"We can get information on a much larger number of genes, and whether or not they are in a state in which they can make RNA, using this technique than by using traditional RNA microarrays," Dr. Garner said. "This technology can tell us not only whether the DNA for a given gene is present or not, but also whether it is compacted or expanded and therefore ready to make RNA."

Mr. Weil said, "We can tell not just what cells are doing now, but what they could do in the future."

Amanda Siegfried | EurekAlert!
Further information:
http://www.utsouthwestern.edu

More articles from Life Sciences:

nachricht Topologische Quantenchemie
21.07.2017 | Max-Planck-Institut für Chemische Physik fester Stoffe

nachricht Topological Quantum Chemistry
21.07.2017 | Max-Planck-Institut für Chemische Physik fester Stoffe

All articles from Life Sciences >>>

The most recent press releases about innovation >>>

Die letzten 5 Focus-News des innovations-reports im Überblick:

Im Focus: Manipulating Electron Spins Without Loss of Information

Physicists have developed a new technique that uses electrical voltages to control the electron spin on a chip. The newly-developed method provides protection from spin decay, meaning that the contained information can be maintained and transmitted over comparatively large distances, as has been demonstrated by a team from the University of Basel’s Department of Physics and the Swiss Nanoscience Institute. The results have been published in Physical Review X.

For several years, researchers have been trying to use the spin of an electron to store and transmit information. The spin of each electron is always coupled...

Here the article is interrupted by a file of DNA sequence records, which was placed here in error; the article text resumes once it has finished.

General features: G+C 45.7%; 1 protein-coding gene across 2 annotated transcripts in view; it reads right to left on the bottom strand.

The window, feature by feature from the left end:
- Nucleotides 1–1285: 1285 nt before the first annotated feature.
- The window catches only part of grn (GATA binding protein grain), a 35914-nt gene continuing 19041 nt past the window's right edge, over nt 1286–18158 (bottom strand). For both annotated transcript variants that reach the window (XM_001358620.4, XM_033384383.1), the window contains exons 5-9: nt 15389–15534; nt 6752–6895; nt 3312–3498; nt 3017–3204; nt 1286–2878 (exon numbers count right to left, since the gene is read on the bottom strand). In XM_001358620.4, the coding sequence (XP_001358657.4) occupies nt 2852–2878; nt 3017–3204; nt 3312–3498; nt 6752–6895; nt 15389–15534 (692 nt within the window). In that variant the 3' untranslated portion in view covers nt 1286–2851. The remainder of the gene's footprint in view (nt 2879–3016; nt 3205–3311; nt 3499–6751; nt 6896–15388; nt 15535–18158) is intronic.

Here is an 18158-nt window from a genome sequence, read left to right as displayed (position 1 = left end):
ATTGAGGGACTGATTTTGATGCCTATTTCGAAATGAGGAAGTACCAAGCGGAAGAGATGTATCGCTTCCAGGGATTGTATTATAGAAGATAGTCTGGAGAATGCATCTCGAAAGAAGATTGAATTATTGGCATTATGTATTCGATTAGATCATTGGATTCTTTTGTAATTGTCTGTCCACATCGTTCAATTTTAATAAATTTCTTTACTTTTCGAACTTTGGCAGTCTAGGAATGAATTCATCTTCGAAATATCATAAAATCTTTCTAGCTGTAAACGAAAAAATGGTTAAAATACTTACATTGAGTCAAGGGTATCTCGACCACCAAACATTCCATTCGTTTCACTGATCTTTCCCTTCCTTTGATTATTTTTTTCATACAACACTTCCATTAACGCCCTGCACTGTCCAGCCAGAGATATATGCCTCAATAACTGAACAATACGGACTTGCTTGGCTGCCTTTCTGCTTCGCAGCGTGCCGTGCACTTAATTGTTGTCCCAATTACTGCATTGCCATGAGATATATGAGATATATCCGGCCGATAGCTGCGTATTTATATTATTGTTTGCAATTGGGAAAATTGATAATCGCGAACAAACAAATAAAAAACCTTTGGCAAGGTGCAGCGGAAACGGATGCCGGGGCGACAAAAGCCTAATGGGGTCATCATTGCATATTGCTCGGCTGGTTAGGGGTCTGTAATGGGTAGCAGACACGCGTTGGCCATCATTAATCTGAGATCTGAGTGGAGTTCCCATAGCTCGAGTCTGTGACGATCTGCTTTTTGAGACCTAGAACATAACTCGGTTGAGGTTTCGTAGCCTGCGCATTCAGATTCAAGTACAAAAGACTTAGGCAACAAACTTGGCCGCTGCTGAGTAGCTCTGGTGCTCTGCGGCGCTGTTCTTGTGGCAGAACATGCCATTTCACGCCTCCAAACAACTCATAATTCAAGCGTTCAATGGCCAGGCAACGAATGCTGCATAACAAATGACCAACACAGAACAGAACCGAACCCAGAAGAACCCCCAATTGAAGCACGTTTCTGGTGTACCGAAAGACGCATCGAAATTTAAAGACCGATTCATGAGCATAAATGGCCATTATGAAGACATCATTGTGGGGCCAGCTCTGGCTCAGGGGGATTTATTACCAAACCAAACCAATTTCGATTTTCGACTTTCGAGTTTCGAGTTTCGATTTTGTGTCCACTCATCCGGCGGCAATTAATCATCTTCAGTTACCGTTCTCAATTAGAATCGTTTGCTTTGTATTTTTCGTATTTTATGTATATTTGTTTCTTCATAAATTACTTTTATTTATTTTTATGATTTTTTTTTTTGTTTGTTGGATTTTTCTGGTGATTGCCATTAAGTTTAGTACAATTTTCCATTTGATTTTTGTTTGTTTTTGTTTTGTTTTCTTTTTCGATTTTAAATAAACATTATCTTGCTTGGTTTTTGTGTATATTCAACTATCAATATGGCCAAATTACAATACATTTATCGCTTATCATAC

Im Focus: The proton precisely weighted

What is the mass of a proton? Scientists from Germany and Japan successfully did an important step towards the most exact knowledge of this fundamental constant. By means of precision measurements on a single proton, they could improve the precision by a factor of three and also correct the existing value.

To determine the mass of a single proton still more accurate – a group of physicists led by Klaus Blaum and Sven Sturm of the Max Planck Institute for Nuclear...

Im Focus: On the way to a biological alternative

A bacterial enzyme enables reactions that open up alternatives to key industrial chemical processes

The research team of Prof. Dr. Oliver Einsle at the University of Freiburg's Institute of Biochemistry has long been exploring the functioning of nitrogenase....

Im Focus: The 1 trillion tonne iceberg

Larsen C Ice Shelf rift finally breaks through

A one trillion tonne iceberg - one of the biggest ever recorded -- has calved away from the Larsen C Ice Shelf in Antarctica, after a rift in the ice,...

Im Focus: Laser-cooled ions contribute to better understanding of friction

Physics supports biology: Researchers from PTB have developed a model system to investigate friction phenomena with atomic precision

Friction: what you want from car brakes, otherwise rather a nuisance. In any case, it is useful to know as precisely as possible how friction phenomena arise –...

All Focus news of the innovation-report >>>

Anzeige

Anzeige

Event News

Closing the Sustainability Circle: Protection of Food with Biobased Materials

21.07.2017 | Event News

»We are bringing Additive Manufacturing to SMEs«

19.07.2017 | Event News

The technology with a feel for feelings

12.07.2017 | Event News

 
Latest News

Chances to treat childhood dementia

24.07.2017 | Health and Medicine

Improved Performance thanks to Reduced Weight

24.07.2017 | Automotive Engineering

NASA looks to solar eclipse to help understand Earth's energy system

21.07.2017 | Earth Sciences

VideoLinks
B2B-VideoLinks
More VideoLinks >>>